Know how far you can push things on the day. The police decided they would allow the marchers on Wednesday - even without a permit - to take to the street, so long as they kept to one side of the road. Not good enough for the C.A.C., even though there were barely 100 of them. I've marched in Queen Street in a body of *thousands* and we kept to one side of the street easily enough.
To put it another way, don't expect the sympathy of ordinary folks if you're messing up their day so you can sit down in the city's main thoroughfare to watch street theatre. Street theatre does not command great public affection at the best of times.
So what should they have done? Okay ... they should have baked an enormous and delicious cake, iced with a map of New Zealand. They should have cut it up into small pieces and given away the pieces to passers-by, accompanied by leaflets emphasising that too many New Zealanders still aren't getting a fair slice of the national cake. They'd have actually enhanced the day of Auckland's citizens and they'd still have gotten on the news. And it didn't take me six months to come up with that ...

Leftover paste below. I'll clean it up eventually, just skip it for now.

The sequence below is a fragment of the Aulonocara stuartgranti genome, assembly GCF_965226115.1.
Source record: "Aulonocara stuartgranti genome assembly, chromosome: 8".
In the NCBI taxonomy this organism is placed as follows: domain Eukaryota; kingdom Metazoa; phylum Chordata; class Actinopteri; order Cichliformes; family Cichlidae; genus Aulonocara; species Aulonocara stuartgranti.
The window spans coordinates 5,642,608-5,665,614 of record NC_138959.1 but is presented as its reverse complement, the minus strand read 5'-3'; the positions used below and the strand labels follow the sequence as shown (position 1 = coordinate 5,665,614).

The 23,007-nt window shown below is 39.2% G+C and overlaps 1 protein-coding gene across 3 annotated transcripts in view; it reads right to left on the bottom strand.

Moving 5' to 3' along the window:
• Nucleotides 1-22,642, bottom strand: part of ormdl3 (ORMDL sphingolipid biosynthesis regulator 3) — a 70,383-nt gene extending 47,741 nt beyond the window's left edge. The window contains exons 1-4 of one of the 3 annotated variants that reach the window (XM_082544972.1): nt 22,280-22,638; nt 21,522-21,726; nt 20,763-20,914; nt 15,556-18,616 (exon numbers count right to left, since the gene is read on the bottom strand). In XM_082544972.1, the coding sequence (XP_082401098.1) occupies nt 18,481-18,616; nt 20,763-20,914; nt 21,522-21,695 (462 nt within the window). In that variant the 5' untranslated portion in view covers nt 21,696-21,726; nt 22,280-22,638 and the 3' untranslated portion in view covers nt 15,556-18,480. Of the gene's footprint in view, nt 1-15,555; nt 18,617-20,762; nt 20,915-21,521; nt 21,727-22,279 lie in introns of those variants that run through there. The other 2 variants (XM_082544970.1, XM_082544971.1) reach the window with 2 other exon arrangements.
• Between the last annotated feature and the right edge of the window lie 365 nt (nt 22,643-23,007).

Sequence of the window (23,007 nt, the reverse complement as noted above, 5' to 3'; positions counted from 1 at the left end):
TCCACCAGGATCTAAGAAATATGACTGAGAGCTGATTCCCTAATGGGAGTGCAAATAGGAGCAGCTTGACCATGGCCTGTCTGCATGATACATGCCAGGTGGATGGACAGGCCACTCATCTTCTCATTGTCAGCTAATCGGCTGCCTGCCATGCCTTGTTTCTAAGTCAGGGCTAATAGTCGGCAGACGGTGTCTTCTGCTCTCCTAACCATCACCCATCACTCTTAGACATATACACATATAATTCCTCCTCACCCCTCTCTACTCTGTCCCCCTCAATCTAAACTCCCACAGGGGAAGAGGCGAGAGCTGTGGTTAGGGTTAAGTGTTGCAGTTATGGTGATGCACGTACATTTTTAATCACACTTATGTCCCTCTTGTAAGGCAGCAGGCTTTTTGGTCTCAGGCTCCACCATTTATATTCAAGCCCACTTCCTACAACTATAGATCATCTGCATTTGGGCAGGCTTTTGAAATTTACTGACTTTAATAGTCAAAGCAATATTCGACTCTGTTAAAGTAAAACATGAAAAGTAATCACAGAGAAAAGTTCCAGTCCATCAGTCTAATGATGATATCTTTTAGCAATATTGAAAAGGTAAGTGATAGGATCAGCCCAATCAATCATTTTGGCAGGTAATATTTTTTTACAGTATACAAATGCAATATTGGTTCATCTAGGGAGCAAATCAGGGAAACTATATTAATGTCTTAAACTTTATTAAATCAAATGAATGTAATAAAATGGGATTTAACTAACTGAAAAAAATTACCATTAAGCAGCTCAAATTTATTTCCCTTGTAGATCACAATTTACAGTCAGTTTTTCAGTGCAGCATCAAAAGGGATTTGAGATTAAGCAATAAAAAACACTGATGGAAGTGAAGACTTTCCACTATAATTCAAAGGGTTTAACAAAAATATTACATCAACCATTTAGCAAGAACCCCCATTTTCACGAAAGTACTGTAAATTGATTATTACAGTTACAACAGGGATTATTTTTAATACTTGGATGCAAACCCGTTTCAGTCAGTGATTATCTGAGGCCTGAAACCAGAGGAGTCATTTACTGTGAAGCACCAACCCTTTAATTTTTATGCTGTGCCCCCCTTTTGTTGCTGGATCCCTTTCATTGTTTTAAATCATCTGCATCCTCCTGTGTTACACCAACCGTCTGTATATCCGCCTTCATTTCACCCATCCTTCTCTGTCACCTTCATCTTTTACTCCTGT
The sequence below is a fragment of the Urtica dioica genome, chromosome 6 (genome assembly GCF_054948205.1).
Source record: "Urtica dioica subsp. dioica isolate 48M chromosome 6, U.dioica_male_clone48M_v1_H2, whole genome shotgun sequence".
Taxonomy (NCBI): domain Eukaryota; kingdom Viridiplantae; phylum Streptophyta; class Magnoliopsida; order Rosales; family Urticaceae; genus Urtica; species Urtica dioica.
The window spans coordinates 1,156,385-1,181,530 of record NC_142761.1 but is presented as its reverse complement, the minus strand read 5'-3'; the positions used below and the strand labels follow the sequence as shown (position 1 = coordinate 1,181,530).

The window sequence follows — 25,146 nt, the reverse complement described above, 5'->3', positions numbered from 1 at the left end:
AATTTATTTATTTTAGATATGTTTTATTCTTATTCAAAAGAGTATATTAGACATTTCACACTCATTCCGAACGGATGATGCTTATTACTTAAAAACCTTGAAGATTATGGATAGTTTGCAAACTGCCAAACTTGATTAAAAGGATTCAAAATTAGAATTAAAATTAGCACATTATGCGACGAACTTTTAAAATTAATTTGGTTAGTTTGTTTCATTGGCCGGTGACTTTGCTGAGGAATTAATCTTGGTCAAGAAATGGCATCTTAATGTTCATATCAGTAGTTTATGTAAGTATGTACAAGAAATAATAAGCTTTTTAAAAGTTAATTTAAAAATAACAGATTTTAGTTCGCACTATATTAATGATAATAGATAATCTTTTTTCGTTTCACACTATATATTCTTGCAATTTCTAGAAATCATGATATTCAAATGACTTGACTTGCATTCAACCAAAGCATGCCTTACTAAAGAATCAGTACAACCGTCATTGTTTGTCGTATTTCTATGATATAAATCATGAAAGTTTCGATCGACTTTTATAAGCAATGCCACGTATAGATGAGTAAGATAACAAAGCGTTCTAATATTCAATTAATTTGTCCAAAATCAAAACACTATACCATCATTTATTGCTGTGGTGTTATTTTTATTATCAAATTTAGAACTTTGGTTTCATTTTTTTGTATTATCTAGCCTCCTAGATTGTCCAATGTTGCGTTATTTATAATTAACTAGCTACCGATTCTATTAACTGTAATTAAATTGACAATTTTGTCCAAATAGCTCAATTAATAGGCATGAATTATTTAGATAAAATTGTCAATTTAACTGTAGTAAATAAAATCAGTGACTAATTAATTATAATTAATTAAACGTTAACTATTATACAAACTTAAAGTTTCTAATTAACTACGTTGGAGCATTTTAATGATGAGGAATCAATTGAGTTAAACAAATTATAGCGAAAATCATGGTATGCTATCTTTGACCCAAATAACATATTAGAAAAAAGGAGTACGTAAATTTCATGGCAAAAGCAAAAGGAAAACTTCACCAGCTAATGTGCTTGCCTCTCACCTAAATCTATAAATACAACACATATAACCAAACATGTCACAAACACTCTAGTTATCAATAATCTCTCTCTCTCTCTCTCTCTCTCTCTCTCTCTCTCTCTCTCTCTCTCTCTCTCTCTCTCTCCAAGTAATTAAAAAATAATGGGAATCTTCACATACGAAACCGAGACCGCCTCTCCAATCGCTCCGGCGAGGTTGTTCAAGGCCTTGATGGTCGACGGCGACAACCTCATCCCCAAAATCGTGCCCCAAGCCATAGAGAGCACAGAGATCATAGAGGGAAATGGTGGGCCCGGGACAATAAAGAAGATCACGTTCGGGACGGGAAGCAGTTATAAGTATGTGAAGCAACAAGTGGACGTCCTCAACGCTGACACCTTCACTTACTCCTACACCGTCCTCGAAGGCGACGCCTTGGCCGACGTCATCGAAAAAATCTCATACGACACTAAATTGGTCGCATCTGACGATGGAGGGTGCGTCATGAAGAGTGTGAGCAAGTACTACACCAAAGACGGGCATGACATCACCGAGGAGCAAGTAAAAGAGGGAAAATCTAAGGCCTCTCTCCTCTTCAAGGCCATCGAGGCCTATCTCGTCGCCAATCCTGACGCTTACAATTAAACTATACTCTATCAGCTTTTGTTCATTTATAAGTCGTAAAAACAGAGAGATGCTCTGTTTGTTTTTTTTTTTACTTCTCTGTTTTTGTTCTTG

As it was, Wednesday's debacle clearly affected the turnout for Thursday's Major Outrage anti-nuclear rally in QEII Square. This protest was legit and it had an aim that people could understand. In the end, of course, it was buggered up by Eva Rickard and Hinewhai Harawira, who decided they'd work someone else's crowd. So what made the news? A large group of people gathering to express their will and be entertained to boot? No. A shouting match which made the whole thing look like a rabble.
Odddly enough, there were two platinum-plated issues on which the government could have been nailed this week. First, it was Lockwood Smith in Canada, preaching the virtues of a far-right education policy - vouchers, bells, whistles and all. It was ACT's education policy, basically - and we might reasonably regard that party's pathetic level of support as indicating the public mandate for such measures.
What the our papers didn't tell us was that Smith made this speech at a conference organised by a right-wing group called the Teachers for Excellence. The conference had been boycotted by both state teacher unions and the Candian Education Ministry. What on earth was he doing there, at *our* expense, proposing something that supposedly isn't even government policy? Frankly, I'm appalled - and it seems even the delegates were a little stunned.